The theatrical window is the third rail of the movie business. Touch it, and you’re likely to get burned. With the upcoming release of Tim Burton’s “Alice in Wonderland,” however, Disney (DIS) isn’t just touching it, it’s grabbing on with both hands and defying anyone to pry them off.
The studio plans to open the movie, which was filmed in 3-D, in theaters worldwide on March 5. It then plans to bring out the Blu-ray and DVD just three months later, rather than the usual four. While U.S. theater owners apparently have acquiesced in Disney’s plans for “Alice,” many in Europe are manning the barricades.
In Holland, the four largest theater chains, Minerva, Pathe, Wolff and Jogchems, which together represent roughly 85 percent of screens in the country, have declared they won’t exhibit the film. In the UK, the Odeon, Vue, and Cineworld chains, which claim 95 percent of -3D screens in the country, are also threatening to boycott the film.
According to Disney officials, the move is necessary to shore-up slumping Blu-ray and DVD sales and will ultimately benefit theater operators.
“We feel that it’s important for us to maintain a healthy business on the exhibition side and a healthy business on the home video side,” Disney’s distribution president Bob Chapek said in a statement last week. “We think this is in the best interest of theater owners, because a healthy movie business is good for them and allows us to invest in high-quality, innovative content.”
Though neither side has backed down yet, there’s little doubt who will win this particular battle in the end. Disney obviously picked this fight now because it knows it has the leverage. “Alice in Wonderland” will be one of the biggest grossing films of the year, with or without wide theatrical distribution in England and The Netherlands, and the studio has “Toy Story 3” in the wings, which will be even bigger. Ultimately, the theaters need Disney movies more than Disney needs screens.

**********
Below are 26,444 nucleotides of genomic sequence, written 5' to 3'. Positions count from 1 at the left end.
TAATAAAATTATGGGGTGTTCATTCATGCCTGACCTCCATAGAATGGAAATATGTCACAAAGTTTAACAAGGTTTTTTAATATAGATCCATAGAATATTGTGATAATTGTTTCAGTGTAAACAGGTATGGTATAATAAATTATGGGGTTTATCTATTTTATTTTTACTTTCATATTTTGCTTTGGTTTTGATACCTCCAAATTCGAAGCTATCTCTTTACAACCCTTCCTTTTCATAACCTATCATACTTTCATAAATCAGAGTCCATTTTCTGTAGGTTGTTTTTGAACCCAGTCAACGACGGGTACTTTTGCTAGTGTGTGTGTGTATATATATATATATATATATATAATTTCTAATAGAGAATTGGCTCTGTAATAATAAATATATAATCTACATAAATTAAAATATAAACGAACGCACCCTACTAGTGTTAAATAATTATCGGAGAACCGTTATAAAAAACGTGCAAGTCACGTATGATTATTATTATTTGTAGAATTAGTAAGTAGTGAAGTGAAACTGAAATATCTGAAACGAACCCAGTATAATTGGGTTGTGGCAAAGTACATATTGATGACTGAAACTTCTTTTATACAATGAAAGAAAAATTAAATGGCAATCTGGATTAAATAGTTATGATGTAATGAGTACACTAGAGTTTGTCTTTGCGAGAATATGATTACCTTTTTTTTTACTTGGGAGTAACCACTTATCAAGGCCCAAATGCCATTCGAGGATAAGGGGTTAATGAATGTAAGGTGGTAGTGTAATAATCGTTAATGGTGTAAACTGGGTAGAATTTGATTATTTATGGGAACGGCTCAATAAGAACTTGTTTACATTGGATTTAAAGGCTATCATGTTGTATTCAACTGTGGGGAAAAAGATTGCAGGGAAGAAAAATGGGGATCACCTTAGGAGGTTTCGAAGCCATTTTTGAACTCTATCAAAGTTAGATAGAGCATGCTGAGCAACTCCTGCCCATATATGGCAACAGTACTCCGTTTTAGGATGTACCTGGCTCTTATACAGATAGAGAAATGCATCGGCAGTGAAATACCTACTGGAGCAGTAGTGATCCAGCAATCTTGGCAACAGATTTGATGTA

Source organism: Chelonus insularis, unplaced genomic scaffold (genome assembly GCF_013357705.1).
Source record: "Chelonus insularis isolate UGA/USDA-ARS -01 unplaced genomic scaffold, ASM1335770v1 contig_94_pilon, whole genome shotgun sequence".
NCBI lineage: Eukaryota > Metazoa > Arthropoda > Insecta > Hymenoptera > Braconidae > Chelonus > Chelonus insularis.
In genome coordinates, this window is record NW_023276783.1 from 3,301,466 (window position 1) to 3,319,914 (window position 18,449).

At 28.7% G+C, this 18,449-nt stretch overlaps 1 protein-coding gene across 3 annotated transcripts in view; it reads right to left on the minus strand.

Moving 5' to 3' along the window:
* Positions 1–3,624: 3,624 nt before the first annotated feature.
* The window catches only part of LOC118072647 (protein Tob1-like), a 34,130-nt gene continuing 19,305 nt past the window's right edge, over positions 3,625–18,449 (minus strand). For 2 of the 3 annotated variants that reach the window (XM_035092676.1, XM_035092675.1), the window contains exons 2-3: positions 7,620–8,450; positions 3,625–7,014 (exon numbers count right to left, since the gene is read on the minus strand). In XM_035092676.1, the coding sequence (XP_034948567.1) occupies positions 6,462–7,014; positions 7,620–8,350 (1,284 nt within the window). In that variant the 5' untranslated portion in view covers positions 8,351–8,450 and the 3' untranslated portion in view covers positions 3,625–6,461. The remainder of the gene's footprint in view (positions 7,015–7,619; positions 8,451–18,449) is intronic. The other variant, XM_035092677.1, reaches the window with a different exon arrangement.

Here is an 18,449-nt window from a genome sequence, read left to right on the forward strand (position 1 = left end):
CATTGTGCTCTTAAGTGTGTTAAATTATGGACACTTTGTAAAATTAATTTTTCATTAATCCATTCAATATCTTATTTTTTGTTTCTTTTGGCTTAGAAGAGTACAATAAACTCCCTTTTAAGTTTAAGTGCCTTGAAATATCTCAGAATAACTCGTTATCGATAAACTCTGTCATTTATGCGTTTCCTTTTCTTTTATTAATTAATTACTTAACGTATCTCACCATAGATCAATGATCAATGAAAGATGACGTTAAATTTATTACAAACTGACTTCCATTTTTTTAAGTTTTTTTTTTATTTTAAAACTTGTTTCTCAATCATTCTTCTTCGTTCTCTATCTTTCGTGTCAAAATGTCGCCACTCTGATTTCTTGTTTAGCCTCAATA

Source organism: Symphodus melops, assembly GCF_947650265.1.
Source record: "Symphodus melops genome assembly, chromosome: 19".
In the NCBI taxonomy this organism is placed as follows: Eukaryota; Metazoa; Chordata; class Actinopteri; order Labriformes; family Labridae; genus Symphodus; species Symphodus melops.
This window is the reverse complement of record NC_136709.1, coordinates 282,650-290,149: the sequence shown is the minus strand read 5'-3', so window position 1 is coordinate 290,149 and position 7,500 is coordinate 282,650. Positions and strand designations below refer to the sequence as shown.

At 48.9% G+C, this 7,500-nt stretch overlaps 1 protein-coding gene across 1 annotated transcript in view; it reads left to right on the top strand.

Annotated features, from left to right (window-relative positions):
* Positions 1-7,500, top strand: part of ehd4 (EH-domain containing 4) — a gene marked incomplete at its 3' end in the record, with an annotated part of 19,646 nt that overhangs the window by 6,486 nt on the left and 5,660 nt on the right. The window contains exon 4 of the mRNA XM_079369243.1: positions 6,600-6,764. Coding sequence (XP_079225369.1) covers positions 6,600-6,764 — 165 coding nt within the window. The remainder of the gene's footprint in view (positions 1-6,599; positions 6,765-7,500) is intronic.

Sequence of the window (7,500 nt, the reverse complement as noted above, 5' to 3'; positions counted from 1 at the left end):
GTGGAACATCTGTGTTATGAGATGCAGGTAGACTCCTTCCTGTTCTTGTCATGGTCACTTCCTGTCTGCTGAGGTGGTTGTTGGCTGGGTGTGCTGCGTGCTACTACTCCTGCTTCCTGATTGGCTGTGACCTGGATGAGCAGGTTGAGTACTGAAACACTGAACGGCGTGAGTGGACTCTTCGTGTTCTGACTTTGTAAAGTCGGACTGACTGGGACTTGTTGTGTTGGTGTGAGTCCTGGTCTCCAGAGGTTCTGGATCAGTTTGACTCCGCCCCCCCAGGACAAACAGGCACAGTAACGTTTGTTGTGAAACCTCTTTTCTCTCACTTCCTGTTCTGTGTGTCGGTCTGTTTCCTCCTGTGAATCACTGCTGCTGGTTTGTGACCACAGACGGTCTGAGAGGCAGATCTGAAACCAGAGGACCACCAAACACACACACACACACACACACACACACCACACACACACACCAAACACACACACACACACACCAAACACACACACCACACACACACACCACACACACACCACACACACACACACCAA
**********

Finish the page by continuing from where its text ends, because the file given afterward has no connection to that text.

The bigger question for Disney, as well as the other studios, however, is whether the war is worth the battle. Sales of packaged media are falling, and have been for at least two years, for a lot of reasons, only some of which are related to the theatrical window. Moving up the DVD/Blu-ray release may address some of the pressures being put on DVD sales — like piracy and consumers’ growing expectation of ubiquitous access to media content — but it won’t address all of them, and its overall effect on DVD and Blu-ray sales is far from certain.
DVD sales are also falling because of consumers’ shifting perception of their value, which is a function of price more than timing. The broad shift in consumer behavior away from purchasing DVDs in favor of renting them, whether from low-price Redbox (CSTR) kiosks or via a Netflix (NFLX) subscription, isn’t likely to be reversed by moving up the home video window by a month, even if it were done for all movies.
DVD sales are also being undercut by competing entertainment options, and by the ever-growing number of ways consumers can access long-form video content. Neither of those factors are likely to be affected by shortening the theatrical window.
What might restore consumer spending on home video would be to restore consumer value to purchasing home entertainment content. That means not just an earlier home video window, but a repriced one as well. And probably one that allows consumers greater flexibility over how they use the content they buy than DVD or Blu-ray can accommodate. Until the studios figure out how to deliver on that, squeezing theater owners may just cause more trouble than it’s worth.